Family Development - A Caregiver's Guide

Tips for a Healthy Relationship

We build many different kinds of relationships throughout our lives. Even though every relationship is unique, all healthy relationships follow the same basic recipe. Understanding the key ingredients of healthy relationships can help you build or improve your own relationships and recognize and avoid unhealthy relationships.

The key ingredients of healthy relationships are:

Equality
If one partner controls every aspect of the relationship, the relationship is unequal and probably unhealthy. Equality in a relationship means that both partners:

  • Make important decisions together. Equal partners share their opinions about important choices, like how to spend money or raise children, and work together to reach an agreement before making any decisions.
  • Respect one another’s boundaries. Couples in a healthy relationship allow each other to have time alone, other friendships, interests or hobbies.
  • Work as a team. Partners in a healthy relationship do not compete with each other; they encourage each other and work together. They respect each other’s way of doing things, cooperate to complete daily tasks, and are supportive of each other’s goals.

Mutual Respect
Mutual respect means valuing each other’s opinions, showing consideration and appreciation for each other. Individuals in a healthy relationship avoid making negative comments or taking hurtful actions that would damage their partner’s self-esteem.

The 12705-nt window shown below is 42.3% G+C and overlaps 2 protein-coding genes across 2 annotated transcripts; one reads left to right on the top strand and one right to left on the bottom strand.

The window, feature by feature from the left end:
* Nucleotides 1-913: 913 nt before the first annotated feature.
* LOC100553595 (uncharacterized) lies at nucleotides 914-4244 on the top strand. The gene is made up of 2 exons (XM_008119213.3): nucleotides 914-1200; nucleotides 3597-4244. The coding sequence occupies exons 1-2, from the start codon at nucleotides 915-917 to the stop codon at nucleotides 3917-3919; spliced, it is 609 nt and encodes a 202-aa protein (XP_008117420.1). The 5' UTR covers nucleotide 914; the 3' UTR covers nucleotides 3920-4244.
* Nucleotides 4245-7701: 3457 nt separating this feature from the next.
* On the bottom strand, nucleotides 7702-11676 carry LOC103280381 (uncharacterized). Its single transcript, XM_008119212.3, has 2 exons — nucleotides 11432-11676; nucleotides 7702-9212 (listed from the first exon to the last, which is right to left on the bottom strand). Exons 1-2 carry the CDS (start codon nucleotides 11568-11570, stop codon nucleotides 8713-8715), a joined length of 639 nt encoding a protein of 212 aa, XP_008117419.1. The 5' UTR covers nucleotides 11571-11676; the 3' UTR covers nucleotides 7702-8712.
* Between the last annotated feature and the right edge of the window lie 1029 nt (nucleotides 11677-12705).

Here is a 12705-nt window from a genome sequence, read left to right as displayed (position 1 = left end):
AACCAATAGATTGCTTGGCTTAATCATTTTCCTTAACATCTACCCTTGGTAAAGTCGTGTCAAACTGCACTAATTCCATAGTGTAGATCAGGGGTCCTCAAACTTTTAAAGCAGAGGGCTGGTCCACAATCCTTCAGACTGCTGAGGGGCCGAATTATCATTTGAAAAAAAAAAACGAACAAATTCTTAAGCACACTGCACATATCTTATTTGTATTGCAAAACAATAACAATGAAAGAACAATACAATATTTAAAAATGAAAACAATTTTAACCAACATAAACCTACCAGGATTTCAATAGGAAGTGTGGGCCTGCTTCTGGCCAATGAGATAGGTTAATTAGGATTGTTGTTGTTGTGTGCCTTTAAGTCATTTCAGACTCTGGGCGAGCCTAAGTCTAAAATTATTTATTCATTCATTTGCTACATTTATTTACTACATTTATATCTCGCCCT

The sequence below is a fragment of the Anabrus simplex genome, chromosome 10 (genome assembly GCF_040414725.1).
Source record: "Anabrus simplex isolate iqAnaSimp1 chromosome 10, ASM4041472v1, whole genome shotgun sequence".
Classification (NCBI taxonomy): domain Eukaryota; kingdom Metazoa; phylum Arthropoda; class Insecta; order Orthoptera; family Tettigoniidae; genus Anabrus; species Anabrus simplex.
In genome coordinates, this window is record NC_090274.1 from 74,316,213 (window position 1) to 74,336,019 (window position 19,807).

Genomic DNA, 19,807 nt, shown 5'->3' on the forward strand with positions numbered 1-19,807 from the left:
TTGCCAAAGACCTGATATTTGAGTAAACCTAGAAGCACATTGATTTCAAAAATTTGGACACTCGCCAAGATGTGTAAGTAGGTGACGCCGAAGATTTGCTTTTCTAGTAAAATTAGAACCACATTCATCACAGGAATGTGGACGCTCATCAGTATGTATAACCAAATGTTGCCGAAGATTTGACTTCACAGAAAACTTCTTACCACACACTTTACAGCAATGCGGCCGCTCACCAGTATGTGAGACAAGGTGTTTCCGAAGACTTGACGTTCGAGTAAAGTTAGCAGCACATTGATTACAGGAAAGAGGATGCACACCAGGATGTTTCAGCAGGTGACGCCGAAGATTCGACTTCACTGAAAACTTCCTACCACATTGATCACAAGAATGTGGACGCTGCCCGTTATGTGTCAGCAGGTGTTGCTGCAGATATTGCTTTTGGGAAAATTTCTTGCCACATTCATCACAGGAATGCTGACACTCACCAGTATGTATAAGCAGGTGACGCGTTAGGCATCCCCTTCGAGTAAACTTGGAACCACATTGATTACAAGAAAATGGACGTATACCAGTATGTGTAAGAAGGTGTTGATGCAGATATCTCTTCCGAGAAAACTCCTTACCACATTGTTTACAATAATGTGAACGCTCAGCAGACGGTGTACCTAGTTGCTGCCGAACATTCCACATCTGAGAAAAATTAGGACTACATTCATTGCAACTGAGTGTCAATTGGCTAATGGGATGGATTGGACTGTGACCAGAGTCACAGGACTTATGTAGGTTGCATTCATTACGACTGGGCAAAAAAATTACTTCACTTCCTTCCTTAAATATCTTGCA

Forgiveness
Individuals in healthy relationships recognize that no one is perfect. They are willing to accept that both they and their partners will make mistakes. Partners in a healthy relationship don’t hold grudges or try to “get even”.

Intimacy
In healthy relationships, partners are so comfortable with each other that they can share their personal fears, hopes, goals and life experiences. Intimate partners enjoy being close physically and emotionally, so they make spending time together a priority.

Empathy
Partners who empathize can “put themselves in the other person’s shoes.” This skill allows each individual to feel what their partner is going through and put their partner’s needs ahead of their own.

Shared Responsibilities
Important household tasks, such as cleaning, running errands, and paying bills, are either divided equally, or shared equally.

Trust and Support
Each partner should feel as though their relationship is a “safe place.” Even when times are tough, partners in a healthy relationship support one another and can depend on one another.

Honest and Positive Communication
Good communication involves both talking and listening. In a healthy relationship, each partner feels comfortable expressing thoughts, feelings and emotions. Each partner also actively listens to the other. Partners in a healthy relationship do not blame, judge, withhold information or verbally attack each other. Instead, they make time to talk every day, give their full attention while listening, and do not interrupt.

Effort, Commitment and Fidelity
In a healthy relationship, both partners are equally committed to keeping their relationship strong. They work together to make the relationship a success and do not share intimate physical or emotional closeness with anyone but their partner.

*Remember, in a healthy relationship, both people are emotionally healthy and physically safe.

Adapted from: Channing L. Bete Co., Inc. “Are you in a healthy relationship?” 1999.